Association dynamics of tuna and purse seine bycatch species with drifting fish aggregating devices (FADs) in the tropical eastern Atlantic Ocean

Type Article
Date 2020-06
Language English
Author(s) Tolotti Mariana Travassos1, Forget Fabien1, Capello Manuela1, Filmalter John David2, Hutchinson Melanie3, Itano David4, Holland Kim5, Dagorn Laurent1
Affiliation(s) 1 : MARBEC, Univ Montpellier, CNRS, Ifremer, IRD, Sète, France
2 : South African Institute for Aquatic Biodiversity, Grahamstown, South Africa
3 : Joint Institute for Marine and Atmospheric Research, University of Hawaii, Honolulu, HI, USA
4 : 689 Kaumakani Street, Honolulu, HI, USA
5 : Hawaii Institute of Marine Biology, University of Hawaii at Manoa, Kaneohe, HI, USA
Source Fisheries Research (0165-7836) (Elsevier BV), 2020-06 , Vol. 226 , P. 105521 (12p.)
DOI 10.1016/j.fishres.2020.105521
WOS© Times Cited 4
Keyword(s) Behavior, Acoustic telemetry, Residence time, Floating objects, Pelagic fish, Tropical tuna
Abstract

Several pelagic fish species are known to regularly associate with floating objects in the open ocean, including commercially valuable species. The tuna purse seine industry takes advantage of this associative behavior and has been increasingly deploying free-drifting man-made floating objects, also known as fish aggregating devices (FADs). Using passive acoustic telemetry, this study describes the associative dynamics of the main targeted tropical tuna species (Thunnus albacares, T. obesus and Katsuwonus pelamis), as well as three major bycatch species, silky shark (Carcharhinus falciformis), rainbow runner (Elagatis bipinnulata) and oceanic triggerfish (Canthidermis maculata). Short-term excursions away from the FADs were frequently performed by all tuna species as well by silky sharks. These excursions were characterized by a marked diel pattern, mainly occurring during nighttime. Rainbow runners and oceanic triggerfish were much more present at the FADs and rarely performed excursions. Average continuous residence times (CRTs) ranged from 6 days, for silky shark, up to 25 days for bigeye tuna. Similar to silky shark, average CRTs for skipjack tuna and oceanic triggerfish were less than 10 days. For yellowfin tuna and rainbow runner, CRTs averaged 19 and 16 days, respectively. Bigeye and yellowfin tuna remained associated to a single drifting FAD for a record of 55 days and 607 km traveled.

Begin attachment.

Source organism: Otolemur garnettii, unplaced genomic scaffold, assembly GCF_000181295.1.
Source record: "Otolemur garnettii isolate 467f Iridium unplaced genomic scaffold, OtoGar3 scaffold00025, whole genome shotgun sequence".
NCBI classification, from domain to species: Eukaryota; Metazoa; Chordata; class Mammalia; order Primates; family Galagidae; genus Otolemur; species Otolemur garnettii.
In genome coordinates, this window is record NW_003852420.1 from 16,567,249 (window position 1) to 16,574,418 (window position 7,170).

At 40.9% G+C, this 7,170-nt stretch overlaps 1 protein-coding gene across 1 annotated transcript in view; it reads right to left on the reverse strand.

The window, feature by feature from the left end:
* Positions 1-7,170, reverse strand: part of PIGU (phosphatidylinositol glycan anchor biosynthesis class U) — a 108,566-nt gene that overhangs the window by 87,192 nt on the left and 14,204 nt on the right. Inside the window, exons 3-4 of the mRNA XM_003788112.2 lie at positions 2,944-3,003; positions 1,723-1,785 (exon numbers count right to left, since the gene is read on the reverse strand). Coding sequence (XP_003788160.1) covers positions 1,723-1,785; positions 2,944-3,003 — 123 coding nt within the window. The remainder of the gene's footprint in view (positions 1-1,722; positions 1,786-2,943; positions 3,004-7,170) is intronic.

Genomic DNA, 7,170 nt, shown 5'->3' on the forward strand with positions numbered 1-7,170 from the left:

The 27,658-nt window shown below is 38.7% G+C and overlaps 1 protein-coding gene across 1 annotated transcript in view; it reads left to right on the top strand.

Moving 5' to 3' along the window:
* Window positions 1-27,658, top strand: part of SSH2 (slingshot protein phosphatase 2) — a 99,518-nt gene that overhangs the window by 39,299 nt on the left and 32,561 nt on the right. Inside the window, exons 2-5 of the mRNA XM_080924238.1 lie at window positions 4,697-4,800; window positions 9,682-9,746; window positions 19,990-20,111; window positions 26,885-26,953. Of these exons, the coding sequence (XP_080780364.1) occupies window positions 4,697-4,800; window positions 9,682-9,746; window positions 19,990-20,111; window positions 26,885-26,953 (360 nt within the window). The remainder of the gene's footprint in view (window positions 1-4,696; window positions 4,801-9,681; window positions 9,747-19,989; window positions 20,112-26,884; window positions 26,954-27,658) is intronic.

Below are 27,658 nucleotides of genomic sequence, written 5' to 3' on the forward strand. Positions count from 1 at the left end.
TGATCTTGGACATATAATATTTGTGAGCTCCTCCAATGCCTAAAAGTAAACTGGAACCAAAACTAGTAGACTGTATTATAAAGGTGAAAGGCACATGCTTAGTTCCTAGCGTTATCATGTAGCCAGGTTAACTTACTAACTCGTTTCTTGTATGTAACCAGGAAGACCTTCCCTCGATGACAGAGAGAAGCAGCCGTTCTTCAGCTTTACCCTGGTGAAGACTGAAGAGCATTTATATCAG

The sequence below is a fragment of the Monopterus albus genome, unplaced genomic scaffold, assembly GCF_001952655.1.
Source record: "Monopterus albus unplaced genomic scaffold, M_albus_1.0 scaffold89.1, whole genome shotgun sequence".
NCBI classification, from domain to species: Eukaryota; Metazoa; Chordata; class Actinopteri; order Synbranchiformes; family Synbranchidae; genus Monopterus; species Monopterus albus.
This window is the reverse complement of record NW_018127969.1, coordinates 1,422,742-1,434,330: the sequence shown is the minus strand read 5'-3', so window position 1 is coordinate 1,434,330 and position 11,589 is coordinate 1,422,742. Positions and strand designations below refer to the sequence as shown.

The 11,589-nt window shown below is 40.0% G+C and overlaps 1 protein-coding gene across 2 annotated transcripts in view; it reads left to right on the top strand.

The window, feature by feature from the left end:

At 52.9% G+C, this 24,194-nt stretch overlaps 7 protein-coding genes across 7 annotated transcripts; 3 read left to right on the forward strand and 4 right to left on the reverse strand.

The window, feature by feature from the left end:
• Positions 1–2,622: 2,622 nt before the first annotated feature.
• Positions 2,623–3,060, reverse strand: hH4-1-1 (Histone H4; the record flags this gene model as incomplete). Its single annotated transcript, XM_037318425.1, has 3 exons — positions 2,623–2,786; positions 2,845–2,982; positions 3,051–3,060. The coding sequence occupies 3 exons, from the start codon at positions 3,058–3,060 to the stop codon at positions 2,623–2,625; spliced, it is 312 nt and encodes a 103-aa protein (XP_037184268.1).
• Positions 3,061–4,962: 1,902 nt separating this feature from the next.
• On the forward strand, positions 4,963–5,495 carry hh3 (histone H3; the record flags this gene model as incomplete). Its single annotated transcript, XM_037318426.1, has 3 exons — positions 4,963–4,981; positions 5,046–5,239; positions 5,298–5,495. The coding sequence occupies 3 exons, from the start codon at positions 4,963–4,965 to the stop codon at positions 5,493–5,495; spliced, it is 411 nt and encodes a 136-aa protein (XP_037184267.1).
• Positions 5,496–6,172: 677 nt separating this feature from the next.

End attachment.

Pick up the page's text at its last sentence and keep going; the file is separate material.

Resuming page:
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Tolotti Mariana Travassos, Forget Fabien, Capello Manuela, Filmalter John David, Hutchinson Melanie, Itano David, Holland Kim, Dagorn Laurent (2020). Association dynamics of tuna and purse seine bycatch species with drifting fish aggregating devices (FADs) in the tropical eastern Atlantic Ocean. Fisheries Research, 226, 105521 (12p.). Publisher's official version : https://doi.org/10.1016/j.fishres.2020.105521 , Open Access version : https://archimer.ifremer.fr/doc/00609/72077/